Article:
Ex-Credit Suisse chairman fined $2,200 for breaking COVID rules

ZURICH (Reuters) – Former Credit Suisse chairman Antonio Horta-Osorio has been ordered to pay a fine of 2,000 Swiss francs ($2,178) after breaking COVID-19 quarantine rules, prosecutors said on Wednesday, following his resignation from the bank. 

  The rule-breaking was an embarrassment for the former Lloyds chief executive who left on January 17, less than nine months after he joined Credit Suisse to help it move on after a series of scandals. [L1N2TW0J0] 

  Horta-Osorio breached COVID-19 quarantine rules twice in 2021. In December, Reuters reported that an internal bank investigation had found Horta-Osorio attended the Wimbledon tennis finals in London in July without following Britain's quarantine rules. [L1N2ST1R9] 

  The executive also broke Swiss COVID-19 rules in November by leaving the country during a 10-day quarantine period, the bank said last month. [L1N2ST1R9] 

  After resigning, Horta-Osorio expressed regret that his "personal actions … compromised my ability to represent the bank internally and externally".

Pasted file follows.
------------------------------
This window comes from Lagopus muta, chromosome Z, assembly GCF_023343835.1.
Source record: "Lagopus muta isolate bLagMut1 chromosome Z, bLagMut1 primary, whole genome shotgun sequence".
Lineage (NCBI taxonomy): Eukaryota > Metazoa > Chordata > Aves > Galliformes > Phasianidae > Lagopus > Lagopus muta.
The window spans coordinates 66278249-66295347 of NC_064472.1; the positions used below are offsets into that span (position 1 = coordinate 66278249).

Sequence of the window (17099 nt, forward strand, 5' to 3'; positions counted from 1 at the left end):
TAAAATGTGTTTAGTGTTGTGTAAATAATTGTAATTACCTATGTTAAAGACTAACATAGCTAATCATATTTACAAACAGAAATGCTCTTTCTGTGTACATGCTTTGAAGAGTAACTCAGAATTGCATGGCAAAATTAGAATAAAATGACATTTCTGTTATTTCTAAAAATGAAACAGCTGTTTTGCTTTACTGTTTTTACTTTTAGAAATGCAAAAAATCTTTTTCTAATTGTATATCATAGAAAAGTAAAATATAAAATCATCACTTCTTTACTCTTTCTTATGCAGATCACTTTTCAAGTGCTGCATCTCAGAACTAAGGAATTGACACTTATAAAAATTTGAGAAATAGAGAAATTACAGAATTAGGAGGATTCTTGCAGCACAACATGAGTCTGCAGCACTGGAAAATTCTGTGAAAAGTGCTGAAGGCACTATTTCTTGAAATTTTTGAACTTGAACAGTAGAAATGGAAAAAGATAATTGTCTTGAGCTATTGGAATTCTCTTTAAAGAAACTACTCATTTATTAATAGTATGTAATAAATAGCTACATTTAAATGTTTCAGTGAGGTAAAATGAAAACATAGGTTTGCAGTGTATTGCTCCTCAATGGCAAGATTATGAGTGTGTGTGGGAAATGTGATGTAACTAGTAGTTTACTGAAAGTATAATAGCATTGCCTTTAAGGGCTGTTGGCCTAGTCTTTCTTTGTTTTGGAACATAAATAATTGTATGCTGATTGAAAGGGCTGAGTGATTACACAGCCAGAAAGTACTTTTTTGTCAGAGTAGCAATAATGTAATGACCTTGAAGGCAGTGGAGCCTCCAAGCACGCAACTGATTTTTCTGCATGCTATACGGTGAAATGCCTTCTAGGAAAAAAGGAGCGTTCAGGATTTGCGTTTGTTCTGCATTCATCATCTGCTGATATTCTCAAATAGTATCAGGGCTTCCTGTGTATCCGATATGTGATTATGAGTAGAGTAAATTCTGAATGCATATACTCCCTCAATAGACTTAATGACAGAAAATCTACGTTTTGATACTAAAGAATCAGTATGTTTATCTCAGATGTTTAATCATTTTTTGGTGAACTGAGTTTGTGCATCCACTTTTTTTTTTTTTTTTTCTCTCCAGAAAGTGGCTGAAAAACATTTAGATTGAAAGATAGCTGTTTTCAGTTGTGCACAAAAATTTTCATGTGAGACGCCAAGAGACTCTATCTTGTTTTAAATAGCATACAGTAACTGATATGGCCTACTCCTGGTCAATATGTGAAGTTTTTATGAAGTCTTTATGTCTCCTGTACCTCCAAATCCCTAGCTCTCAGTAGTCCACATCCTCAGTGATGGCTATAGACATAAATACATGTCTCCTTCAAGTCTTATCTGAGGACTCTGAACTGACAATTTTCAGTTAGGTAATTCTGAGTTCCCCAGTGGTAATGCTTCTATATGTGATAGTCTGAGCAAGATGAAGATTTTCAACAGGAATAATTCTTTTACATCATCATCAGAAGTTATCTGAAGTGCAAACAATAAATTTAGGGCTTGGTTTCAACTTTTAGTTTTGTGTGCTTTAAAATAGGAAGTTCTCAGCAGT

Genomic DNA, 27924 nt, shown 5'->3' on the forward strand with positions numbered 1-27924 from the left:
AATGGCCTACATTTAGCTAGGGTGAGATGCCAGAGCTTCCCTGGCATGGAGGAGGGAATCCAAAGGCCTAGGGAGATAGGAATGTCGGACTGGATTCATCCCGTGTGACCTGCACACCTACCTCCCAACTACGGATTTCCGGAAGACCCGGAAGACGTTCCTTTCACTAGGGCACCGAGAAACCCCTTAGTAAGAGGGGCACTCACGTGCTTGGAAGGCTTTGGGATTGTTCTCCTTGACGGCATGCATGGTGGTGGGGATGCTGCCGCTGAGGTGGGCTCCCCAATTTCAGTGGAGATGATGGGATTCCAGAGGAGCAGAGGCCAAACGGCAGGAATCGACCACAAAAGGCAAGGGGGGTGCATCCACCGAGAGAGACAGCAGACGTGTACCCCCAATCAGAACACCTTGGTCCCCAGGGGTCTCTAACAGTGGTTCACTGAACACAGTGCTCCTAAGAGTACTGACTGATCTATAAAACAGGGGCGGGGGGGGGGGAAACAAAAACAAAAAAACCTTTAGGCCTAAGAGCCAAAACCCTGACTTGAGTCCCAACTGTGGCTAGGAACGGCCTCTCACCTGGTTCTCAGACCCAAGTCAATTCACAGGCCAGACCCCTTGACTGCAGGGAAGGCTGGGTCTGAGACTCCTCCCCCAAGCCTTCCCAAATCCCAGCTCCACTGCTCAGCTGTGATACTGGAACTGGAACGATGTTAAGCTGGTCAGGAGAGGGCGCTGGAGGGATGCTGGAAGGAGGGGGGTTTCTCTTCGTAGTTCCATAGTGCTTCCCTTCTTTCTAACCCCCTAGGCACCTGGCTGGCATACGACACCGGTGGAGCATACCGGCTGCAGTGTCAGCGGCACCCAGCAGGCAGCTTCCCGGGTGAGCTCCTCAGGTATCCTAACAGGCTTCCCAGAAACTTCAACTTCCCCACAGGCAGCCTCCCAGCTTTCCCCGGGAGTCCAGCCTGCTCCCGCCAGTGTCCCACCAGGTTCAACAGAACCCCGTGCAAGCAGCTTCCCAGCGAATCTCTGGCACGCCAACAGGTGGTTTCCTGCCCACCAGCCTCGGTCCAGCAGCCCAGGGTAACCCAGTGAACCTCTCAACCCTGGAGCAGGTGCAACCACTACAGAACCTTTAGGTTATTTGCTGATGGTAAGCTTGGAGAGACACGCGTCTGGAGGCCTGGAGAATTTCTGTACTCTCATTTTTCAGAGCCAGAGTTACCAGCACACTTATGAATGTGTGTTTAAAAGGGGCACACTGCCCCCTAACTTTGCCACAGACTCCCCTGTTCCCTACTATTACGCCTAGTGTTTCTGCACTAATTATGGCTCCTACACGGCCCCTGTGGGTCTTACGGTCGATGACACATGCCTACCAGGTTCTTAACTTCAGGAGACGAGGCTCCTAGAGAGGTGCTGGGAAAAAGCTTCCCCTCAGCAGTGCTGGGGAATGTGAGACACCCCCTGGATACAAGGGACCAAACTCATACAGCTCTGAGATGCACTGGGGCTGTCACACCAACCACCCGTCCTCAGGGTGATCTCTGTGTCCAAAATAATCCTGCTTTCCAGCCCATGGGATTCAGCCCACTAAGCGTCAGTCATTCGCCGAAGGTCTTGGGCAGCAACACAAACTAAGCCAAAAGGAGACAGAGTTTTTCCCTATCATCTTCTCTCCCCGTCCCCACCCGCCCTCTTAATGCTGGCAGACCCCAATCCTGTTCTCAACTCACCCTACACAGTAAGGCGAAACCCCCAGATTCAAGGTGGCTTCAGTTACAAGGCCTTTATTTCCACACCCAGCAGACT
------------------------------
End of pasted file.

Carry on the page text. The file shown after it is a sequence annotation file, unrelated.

The penalty order was imposed by prosecutors in the Uznach district of canton St. Gallen, the Blick paper reported earlier on Wednesday. Horta-Osorio must also pay court fees. 

  "We can confirm the fine amount of 2000.00 Swiss francs and the fee of 350.00 Swiss francs," St Gallen prosecutors said in an emailed statement on Wednesday. "Please note that this decision is not yet legally binding." 

  Horta-Osorio accepted the ruling, a spokesperson said. 

  Credit Suisse declined to comment. The bank has since replaced 58-year old Horta-Osorio with Axel Lehmann, 62, who joined the bank's board in October 2021 to become head of its risk committee. 

  Horta-Osorio will have earned roughly 3.5 million Swiss francs during his short stint at Credit Suisse, a person familiar with the matter told Reuters last month. 

  ($1 = 0.9181 Swiss francs) 

  (This story refiles to fix typo in lead) 

  (Reporting by John Revill, Brenna Hughes Neghaiwi, Oliver Hirt and John O'Donnell; Editing by Elaine Hardcastle) 

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